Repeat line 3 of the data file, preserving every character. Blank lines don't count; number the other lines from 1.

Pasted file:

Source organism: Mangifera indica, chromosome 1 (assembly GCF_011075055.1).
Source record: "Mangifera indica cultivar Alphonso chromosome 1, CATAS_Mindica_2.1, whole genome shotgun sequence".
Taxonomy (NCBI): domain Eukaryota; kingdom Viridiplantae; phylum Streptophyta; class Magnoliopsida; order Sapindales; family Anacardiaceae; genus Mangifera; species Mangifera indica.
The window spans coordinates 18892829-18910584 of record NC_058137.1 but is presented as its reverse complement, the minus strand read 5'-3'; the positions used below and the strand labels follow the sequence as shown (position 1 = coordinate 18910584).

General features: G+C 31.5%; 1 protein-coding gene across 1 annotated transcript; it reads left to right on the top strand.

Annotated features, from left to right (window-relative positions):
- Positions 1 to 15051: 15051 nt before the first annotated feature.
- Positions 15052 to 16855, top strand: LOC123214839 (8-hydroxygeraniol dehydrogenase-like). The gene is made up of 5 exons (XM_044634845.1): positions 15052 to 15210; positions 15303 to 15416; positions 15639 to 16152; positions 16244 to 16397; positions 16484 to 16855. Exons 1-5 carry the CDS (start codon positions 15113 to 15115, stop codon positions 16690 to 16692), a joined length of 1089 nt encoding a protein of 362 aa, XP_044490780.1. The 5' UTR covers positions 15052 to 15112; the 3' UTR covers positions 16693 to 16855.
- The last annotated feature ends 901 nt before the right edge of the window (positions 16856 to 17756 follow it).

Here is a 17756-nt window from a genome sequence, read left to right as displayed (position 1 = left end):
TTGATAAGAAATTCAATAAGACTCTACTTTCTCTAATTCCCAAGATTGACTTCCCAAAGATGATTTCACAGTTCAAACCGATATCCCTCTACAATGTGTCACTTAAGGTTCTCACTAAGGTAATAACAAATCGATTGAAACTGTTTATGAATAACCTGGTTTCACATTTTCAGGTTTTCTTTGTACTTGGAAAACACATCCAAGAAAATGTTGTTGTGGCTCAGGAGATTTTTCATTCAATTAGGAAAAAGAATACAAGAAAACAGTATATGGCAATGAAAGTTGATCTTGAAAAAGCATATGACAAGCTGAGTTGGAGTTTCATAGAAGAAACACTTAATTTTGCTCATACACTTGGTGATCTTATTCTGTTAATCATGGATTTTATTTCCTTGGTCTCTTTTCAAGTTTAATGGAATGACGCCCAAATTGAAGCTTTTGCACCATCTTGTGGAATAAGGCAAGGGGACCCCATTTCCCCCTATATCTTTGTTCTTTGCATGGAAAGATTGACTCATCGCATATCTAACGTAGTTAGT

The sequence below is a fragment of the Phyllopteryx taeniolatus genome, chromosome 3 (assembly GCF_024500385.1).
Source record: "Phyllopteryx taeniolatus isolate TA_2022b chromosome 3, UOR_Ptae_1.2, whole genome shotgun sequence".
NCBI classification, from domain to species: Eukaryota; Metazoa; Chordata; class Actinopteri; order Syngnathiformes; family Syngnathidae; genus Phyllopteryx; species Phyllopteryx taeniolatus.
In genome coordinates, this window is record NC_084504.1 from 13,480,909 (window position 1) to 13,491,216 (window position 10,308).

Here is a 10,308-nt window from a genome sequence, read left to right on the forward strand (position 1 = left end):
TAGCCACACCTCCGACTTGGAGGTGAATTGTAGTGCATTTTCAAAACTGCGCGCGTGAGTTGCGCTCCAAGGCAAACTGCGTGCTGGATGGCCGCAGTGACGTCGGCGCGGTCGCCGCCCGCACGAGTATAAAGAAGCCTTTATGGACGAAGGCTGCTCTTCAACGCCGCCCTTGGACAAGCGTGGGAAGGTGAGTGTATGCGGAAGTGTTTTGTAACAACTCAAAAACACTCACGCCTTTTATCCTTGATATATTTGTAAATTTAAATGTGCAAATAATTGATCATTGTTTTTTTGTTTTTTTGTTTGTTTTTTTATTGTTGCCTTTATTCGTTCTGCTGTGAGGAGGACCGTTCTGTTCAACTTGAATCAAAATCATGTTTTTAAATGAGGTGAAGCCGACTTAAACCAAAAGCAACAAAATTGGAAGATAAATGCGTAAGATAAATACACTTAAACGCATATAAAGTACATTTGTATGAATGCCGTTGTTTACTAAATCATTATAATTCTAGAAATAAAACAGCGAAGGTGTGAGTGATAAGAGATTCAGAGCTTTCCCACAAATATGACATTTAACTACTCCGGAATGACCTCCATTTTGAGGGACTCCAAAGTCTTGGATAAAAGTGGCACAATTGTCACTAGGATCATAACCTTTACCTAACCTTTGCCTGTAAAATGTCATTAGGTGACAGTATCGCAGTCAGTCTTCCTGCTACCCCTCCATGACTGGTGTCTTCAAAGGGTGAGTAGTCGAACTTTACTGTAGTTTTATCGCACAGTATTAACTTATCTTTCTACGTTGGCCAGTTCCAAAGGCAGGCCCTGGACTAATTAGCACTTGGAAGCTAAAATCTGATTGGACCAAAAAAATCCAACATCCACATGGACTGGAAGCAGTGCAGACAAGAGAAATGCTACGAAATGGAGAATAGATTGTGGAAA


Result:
Taxonomy (NCBI): domain Eukaryota; kingdom Viridiplantae; phylum Streptophyta; class Magnoliopsida; order Sapindales; family Anacardiaceae; genus Mangifera; species Mangifera indica.